Human Rights are also Workers’ Rights — Human Rights Day

Since 1948, Human Rights Day has been celebrated to commemorate the adoption of the Universal Declaration of Human Rights by the United Nations General Assembly. This event has made history for all human beings around the world. From that moment, regardless of race, colour, sex, language, religion, political opinion, national or social origin, property, place of birth, or other status, human beings have had rights.

That is why UCTE wants to take the time today to declare that human rights are also workers’ rights. It is important to acknowledge that we spend a large majority of our time in Canada working.

On average, people now spend about 13 years and two months of their lives at work. If you work a lot of overtime, you can count an extra year and two months. The average worker spends almost a quarter of his or her time at work during a typical 50-year employment period[1].

This means that, without consecutive breaks, a Canadian would work 13 years and two months, and that with an average 35-37 hour work-week. Given that we have not counted lunch breaks, overtime, sleeping hours and the like, that is a good majority of one’s life when compared to the average, that is, 26 years sleeping, or 9,490 days (227,760 hours)[2].

All of this shows that a person needs to take time to consider their rights at work. When employers treat workers with respect, the workplace can be one of personal growth. However, in the opposite situation, when workers are treated with contempt, the workplace becomes a site of exploitation and humiliation.

The big question is: are workers’ rights human rights? Firstly, it depends on the country one lives in. In Canada, discrimination and harassment are very much topics of discussion. Usually depending on the province of employment, the grounds can vary, but, generally, they are: age, disability, gender, creed, colour, place of origin, ethnic origin, sexual orientation, ancestry, marital status, family status and citizenship.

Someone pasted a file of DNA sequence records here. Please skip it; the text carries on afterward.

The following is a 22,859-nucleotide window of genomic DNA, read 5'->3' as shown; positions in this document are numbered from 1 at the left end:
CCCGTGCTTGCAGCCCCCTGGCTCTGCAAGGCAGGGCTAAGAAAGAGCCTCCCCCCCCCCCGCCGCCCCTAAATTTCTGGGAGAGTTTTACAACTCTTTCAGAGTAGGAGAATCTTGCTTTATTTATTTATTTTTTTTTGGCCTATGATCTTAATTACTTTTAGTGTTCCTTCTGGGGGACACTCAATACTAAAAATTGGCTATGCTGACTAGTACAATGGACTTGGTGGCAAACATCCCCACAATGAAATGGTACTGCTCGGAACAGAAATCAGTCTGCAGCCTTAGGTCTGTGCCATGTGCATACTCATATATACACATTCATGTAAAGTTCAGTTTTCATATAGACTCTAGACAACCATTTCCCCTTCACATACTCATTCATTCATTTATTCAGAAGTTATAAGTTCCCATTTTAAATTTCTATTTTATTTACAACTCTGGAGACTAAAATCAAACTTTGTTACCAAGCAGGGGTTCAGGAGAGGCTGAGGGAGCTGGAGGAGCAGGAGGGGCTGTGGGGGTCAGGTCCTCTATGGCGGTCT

We would certainly like to see these grounds respected and parity achieved in Canada, but — let’s be honest — despite progress made in recent years, equality is still not at 100%. Here is a chart showing the wage gap between men and women aged 25-34 from 1998 to 2018:

Employers must ensure a workplace free of discrimination and harassment and provide accessibility for people with disabilities. Recently, we published an article about recurring situations where our members needed to turn to their union for assistance or representation.

Many human rights apply directly to workers’ rights in Canada. One of the missions of UCTE is to fight for its members who are discriminated against. This battle is not over. We will continue to speak out against inequality.




Union of Canadian Transportation Employees

233 Gilmour Street, Suite 702
Ottawa, Ontario, K2P 0P2


***(Quick heads-up: the 2 buttons  above this line lead to external sources not managed by the UCTE.)***

© 1969-2024 | Union of Canadian Transportation Employees | All Rights Reserved.